Gentoo Archives: gentoo-pms

From: Ciaran McCreesh <ciaran.mccreesh@××××××××××.com>
To: gentoo-pms@l.g.o
Subject: Re: [gentoo-pms] package.use.stable.mask and package.use.stable.force
Date: Sat, 23 Jun 2012 20:39:40
In Reply to: Re: [gentoo-pms] package.use.stable.mask and package.use.stable.force by "Andreas K. Huettel"
On Sat, 23 Jun 2012 22:31:14 +0200
"Andreas K. Huettel" <dilfridge@g.o> wrote:
> Am Samstag, 23. Juni 2012, 22:17:51 schrieb Ciaran McCreesh: > > "Andreas K. Huettel" <dilfridge@g.o> wrote: > > > It is certainly possible refine this more. Allowing only EAPI=5 > > > ebuilds in package.use.stable.*, and have the files only take > > > effect there, comes to my mind. However I doubt if these > > > restrictions are really necessary and if a EAPI dependence at > > > this place in the profile makes actually sense. > > > > The way we usually word such things is to have a table of EAPIs > > where support is required if the package mangler accepts indicated > > EAPIs. Then it's an error for ebuilds to rely upon support if they > > don't use one of those EAPIs. This gets you out of the profile EAPI > > requirement. > > Yeah but... the ebuilds themselves dont actually rely anywhere on the > feature.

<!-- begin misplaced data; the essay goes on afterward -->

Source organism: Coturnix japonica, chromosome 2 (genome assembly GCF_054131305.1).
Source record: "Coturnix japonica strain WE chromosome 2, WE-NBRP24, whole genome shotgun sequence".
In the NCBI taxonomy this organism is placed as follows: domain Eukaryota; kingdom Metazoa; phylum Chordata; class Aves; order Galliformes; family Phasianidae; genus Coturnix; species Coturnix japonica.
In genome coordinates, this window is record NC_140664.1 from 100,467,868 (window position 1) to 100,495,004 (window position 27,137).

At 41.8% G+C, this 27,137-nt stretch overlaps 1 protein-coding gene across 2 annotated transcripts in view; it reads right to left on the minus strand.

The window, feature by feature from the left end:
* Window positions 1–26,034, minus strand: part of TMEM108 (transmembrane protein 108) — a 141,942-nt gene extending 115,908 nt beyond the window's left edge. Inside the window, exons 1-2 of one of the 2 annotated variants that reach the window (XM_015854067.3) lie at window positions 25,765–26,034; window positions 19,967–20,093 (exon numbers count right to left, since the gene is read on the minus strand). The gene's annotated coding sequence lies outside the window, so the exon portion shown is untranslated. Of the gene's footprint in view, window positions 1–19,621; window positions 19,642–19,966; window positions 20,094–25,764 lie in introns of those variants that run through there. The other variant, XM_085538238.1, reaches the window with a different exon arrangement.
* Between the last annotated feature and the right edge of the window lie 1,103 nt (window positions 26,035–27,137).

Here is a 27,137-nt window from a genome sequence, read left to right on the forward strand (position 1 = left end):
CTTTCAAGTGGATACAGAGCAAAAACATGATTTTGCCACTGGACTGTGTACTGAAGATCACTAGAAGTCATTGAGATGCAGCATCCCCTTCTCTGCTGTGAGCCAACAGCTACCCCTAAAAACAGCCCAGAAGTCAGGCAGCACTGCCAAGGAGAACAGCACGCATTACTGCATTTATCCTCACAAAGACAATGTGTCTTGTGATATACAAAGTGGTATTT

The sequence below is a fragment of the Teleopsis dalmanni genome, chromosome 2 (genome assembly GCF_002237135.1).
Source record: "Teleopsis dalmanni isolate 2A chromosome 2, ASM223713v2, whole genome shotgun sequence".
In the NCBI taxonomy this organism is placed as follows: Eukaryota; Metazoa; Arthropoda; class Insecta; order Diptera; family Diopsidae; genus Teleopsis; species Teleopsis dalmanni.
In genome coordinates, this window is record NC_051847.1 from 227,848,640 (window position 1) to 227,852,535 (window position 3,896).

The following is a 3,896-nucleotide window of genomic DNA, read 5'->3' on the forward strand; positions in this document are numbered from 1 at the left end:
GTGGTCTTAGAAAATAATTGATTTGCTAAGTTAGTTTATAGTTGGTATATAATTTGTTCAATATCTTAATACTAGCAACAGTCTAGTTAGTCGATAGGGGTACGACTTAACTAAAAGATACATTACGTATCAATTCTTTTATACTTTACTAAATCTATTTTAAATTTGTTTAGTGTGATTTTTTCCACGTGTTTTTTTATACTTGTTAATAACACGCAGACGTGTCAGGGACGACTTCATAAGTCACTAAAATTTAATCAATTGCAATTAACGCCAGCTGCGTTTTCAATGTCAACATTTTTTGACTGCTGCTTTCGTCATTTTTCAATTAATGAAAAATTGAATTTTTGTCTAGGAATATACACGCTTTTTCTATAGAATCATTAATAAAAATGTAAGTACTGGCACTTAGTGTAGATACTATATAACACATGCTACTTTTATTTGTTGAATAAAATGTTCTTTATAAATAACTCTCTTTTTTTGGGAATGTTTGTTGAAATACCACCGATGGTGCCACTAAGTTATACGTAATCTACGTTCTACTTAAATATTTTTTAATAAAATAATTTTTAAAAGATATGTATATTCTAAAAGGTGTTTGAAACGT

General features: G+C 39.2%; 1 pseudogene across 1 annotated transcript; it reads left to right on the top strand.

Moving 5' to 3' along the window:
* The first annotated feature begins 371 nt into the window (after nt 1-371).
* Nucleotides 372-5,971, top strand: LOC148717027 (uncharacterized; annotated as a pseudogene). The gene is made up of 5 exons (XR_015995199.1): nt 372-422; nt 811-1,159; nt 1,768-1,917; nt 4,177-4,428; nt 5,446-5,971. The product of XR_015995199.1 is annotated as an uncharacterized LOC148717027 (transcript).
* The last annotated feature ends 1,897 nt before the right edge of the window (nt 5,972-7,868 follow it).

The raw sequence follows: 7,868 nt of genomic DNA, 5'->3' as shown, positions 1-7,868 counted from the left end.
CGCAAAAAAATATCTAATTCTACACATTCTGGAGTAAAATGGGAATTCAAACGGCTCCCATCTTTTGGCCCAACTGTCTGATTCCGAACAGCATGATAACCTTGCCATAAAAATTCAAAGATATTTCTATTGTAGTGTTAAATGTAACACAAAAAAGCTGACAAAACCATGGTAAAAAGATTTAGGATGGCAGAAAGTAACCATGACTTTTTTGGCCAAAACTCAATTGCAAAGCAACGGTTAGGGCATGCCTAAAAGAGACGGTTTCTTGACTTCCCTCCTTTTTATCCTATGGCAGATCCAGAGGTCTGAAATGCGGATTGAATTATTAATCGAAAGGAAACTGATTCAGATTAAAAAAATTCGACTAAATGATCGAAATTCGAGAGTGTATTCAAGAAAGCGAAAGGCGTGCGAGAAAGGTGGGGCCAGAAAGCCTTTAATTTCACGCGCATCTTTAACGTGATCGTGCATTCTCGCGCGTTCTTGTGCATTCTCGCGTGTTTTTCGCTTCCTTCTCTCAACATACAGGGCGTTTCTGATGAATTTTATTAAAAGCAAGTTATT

That's sort of true, although ebuilds operate in the context of the tree, and the consistency tree as a whole relies upon them, so it's still a suitable cop-out to avoid having to bump profile EAPIs.
> > One thing that isn't addressed is what "stable" means. PMS doesn't > > currently attach that level of meaning to KEYWORDS. In particular, > > there's nothing implied about the relationship between ~x86 and x86. > > Not strictly true. Quoting the section that I am referring to: > > "A tilde prefixed keyword is, by convention, used to indicate a less > stable package. It is generally assumed that any user accepting > keyword \t{\textasciitilde{}foo} will also accept \t{foo}." > > I guess this gives us at least something to build on.
Mmm, that's fluff rather than specifying anything about what the package mangler actually does. We don't even say what "accepting" means, and we seem to need to now. -- Ciaran McCreesh


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